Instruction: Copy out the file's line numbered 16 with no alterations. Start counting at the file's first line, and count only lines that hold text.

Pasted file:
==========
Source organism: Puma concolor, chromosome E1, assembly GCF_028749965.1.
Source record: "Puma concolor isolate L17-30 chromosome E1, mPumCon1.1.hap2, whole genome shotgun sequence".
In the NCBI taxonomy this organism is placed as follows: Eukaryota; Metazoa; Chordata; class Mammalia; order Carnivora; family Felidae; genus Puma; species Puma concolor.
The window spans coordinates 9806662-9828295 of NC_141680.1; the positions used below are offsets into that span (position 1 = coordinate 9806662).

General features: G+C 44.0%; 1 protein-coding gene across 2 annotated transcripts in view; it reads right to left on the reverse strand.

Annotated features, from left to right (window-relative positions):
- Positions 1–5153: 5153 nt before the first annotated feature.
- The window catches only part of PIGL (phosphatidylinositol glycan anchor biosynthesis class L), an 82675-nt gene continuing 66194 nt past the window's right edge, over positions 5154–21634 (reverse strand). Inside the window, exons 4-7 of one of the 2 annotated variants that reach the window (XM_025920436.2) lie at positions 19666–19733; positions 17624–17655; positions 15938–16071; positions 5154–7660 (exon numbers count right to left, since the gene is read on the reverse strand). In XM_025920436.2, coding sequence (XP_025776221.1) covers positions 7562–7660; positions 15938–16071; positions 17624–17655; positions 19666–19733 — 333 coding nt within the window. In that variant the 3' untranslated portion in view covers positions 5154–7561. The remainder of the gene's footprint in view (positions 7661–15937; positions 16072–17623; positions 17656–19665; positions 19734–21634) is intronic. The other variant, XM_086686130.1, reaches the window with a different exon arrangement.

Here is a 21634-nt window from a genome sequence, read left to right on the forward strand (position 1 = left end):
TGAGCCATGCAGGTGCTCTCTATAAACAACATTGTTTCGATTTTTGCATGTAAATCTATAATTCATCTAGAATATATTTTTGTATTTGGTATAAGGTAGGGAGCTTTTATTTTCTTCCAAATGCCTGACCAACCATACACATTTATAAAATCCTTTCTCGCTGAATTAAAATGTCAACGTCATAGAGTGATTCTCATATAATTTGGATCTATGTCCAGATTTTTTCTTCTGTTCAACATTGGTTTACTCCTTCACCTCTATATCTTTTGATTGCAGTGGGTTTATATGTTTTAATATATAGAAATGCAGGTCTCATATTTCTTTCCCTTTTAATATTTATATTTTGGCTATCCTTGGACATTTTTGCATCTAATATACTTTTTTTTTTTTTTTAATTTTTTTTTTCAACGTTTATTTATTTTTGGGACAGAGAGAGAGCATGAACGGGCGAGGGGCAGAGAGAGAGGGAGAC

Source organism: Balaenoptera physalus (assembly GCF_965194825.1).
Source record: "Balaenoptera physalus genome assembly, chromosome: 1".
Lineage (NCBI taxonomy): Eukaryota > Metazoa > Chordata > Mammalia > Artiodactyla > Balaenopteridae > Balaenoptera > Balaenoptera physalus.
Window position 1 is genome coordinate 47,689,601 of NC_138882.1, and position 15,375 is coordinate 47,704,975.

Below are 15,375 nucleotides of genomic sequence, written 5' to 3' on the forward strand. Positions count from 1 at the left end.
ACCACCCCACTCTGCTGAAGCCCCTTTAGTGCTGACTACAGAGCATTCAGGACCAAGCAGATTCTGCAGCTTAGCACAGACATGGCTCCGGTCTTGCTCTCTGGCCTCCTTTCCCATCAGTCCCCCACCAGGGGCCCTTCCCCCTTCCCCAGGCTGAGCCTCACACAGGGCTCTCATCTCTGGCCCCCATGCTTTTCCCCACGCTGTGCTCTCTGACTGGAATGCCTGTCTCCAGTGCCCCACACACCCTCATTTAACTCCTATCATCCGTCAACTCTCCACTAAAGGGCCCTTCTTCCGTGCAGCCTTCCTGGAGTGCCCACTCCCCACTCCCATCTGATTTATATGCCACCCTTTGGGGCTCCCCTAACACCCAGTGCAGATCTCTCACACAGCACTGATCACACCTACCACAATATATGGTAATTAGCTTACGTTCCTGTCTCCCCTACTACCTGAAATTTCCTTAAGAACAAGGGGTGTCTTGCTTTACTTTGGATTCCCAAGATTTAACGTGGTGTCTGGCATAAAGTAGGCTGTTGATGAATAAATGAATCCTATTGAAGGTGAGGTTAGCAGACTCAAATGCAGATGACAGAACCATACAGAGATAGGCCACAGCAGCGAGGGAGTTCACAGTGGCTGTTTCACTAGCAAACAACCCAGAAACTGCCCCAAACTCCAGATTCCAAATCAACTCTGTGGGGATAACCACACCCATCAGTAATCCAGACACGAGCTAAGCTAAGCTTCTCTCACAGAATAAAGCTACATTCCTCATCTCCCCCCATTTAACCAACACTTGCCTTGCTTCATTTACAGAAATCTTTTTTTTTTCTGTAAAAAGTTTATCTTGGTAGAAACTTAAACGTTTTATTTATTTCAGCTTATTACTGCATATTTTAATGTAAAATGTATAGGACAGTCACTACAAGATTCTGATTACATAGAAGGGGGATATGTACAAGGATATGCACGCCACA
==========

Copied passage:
ACCACCCCACTCTGCTGAAGCCCCTTTAGTGCTGACTACAGAGCATTCAGGACCAAGCAGATTCTGCAGCTTAGCACAGACATGGCTCCGGTCTTGCTCTCTGGCCTCCTTTCCCATCAGTCCCCCACCAGGGGCCCTTCCCCCTTCCCCAGGCTGAGCCTCACACAGGGCTCTCATCTCTGGCCCCCATGCTTTTCCCCACGCTGTGCTCTCTGACTGGAATGCCTGTCTCCAGTGCCCCACACACCCTCATTTAACTCCTATCATCCGTCAACTCTCCACTAAAGGGCCCTTCTTCCGTGCAGCCTTCCTGGAGTGCCCACTCCCCACTCCCATCTGATTTATATGCCACCCTTTGGGGCTCCCCTAACACCCAGTGCAGATCTCTCACACAGCACTGATCACACCTACCACAATATATGGTAATTAGCTTACGTTCCTGTCTCCCCTACTACCTGAAATTTCCTTAAGAACAAGGGGTGTCTTGCTTTACTTTGGATTCCCAAGATTTAACGTGGTGTCTGGCATAAAGTAGGCTGTTGATGAATAAATGAATCCTATTGAAGGTGAGGTTAGCAGACTCAAATGCAGATGACAGAACCATACAGAGATAGGCCACAGCAGCGAGGGAGTTCACAGTGGCTGTTTCACTAGCAAACAACCCAGAAACTGCCCCAAACTCCAGATTCCAAATCAACTCTGTGGGGATAACCACACCCATCAGTAATCCAGACACGAGCTAAGCTAAGCTTCTCTCACAGAATAAAGCTACATTCCTCATCTCCCCCCATTTAACCAACACTTGCCTTGCTTCATTTACAGAAATCTTTTTTTTTTCTGTAAAAAGTTTATCTTGGTAGAAACTTAAACGTTTTATTTATTTCAGCTTATTACTGCATATTTTAATGTAAAATGTATAGGACAGTCACTACAAGATTCTGATTACATAGAAGGGGGATATGTACAAGGATATGCACGCCACA